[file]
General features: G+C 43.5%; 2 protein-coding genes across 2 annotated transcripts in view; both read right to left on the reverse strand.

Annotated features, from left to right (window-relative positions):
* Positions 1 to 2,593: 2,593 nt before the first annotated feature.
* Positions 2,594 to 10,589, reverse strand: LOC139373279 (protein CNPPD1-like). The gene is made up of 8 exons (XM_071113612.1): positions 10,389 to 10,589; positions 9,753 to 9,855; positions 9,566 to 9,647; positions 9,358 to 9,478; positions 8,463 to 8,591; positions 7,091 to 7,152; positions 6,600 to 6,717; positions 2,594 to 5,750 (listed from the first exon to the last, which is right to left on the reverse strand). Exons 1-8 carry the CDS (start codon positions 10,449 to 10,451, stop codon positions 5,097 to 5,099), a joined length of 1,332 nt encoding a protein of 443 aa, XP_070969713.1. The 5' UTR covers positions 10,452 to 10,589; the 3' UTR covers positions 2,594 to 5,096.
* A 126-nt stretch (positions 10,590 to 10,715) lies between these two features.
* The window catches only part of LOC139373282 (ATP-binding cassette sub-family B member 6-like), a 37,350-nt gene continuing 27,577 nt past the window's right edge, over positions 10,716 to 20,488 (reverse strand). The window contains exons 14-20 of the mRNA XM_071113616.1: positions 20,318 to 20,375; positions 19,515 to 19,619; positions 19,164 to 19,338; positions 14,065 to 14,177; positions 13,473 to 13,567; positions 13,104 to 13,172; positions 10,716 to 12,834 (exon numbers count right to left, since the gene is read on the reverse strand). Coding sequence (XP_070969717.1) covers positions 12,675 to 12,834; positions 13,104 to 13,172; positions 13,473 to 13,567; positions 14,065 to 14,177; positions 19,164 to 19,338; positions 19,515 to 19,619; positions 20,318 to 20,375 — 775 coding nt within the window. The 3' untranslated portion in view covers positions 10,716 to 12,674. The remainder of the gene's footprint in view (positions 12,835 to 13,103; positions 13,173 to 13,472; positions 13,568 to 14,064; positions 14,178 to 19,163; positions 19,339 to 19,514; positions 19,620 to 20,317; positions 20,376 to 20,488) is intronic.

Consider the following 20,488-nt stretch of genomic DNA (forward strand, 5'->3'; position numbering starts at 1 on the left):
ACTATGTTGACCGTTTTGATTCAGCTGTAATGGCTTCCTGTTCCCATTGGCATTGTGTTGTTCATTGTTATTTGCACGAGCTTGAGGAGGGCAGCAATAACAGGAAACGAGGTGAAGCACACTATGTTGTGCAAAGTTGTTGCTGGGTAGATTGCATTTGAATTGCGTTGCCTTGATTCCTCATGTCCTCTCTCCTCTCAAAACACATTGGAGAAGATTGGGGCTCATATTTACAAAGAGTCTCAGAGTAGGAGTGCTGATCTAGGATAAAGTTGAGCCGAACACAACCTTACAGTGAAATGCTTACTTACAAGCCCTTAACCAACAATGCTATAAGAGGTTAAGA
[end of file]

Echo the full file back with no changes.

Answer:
General features: G+C 43.5%; 2 protein-coding genes across 2 annotated transcripts in view; both read right to left on the reverse strand.

Annotated features, from left to right (window-relative positions):
* Positions 1 to 2,593: 2,593 nt before the first annotated feature.
* Positions 2,594 to 10,589, reverse strand: LOC139373279 (protein CNPPD1-like). The gene is made up of 8 exons (XM_071113612.1): positions 10,389 to 10,589; positions 9,753 to 9,855; positions 9,566 to 9,647; positions 9,358 to 9,478; positions 8,463 to 8,591; positions 7,091 to 7,152; positions 6,600 to 6,717; positions 2,594 to 5,750 (listed from the first exon to the last, which is right to left on the reverse strand). Exons 1-8 carry the CDS (start codon positions 10,449 to 10,451, stop codon positions 5,097 to 5,099), a joined length of 1,332 nt encoding a protein of 443 aa, XP_070969713.1. The 5' UTR covers positions 10,452 to 10,589; the 3' UTR covers positions 2,594 to 5,096.
* A 126-nt stretch (positions 10,590 to 10,715) lies between these two features.
* The window catches only part of LOC139373282 (ATP-binding cassette sub-family B member 6-like), a 37,350-nt gene continuing 27,577 nt past the window's right edge, over positions 10,716 to 20,488 (reverse strand). The window contains exons 14-20 of the mRNA XM_071113616.1: positions 20,318 to 20,375; positions 19,515 to 19,619; positions 19,164 to 19,338; positions 14,065 to 14,177; positions 13,473 to 13,567; positions 13,104 to 13,172; positions 10,716 to 12,834 (exon numbers count right to left, since the gene is read on the reverse strand). Coding sequence (XP_070969717.1) covers positions 12,675 to 12,834; positions 13,104 to 13,172; positions 13,473 to 13,567; positions 14,065 to 14,177; positions 19,164 to 19,338; positions 19,515 to 19,619; positions 20,318 to 20,375 — 775 coding nt within the window. The 3' untranslated portion in view covers positions 10,716 to 12,674. The remainder of the gene's footprint in view (positions 12,835 to 13,103; positions 13,173 to 13,472; positions 13,568 to 14,064; positions 14,178 to 19,163; positions 19,339 to 19,514; positions 19,620 to 20,317; positions 20,376 to 20,488) is intronic.

Consider the following 20,488-nt stretch of genomic DNA (forward strand, 5'->3'; position numbering starts at 1 on the left):
ACTATGTTGACCGTTTTGATTCAGCTGTAATGGCTTCCTGTTCCCATTGGCATTGTGTTGTTCATTGTTATTTGCACGAGCTTGAGGAGGGCAGCAATAACAGGAAACGAGGTGAAGCACACTATGTTGTGCAAAGTTGTTGCTGGGTAGATTGCATTTGAATTGCGTTGCCTTGATTCCTCATGTCCTCTCTCCTCTCAAAACACATTGGAGAAGATTGGGGCTCATATTTACAAAGAGTCTCAGAGTAGGAGTGCTGATCTAGGATAAAGTTGAGCCGAACACAACCTTACAGTGAAATGCTTACTTACAAGCCCTTAACCAACAATGCTATAAGAGGTTAAGA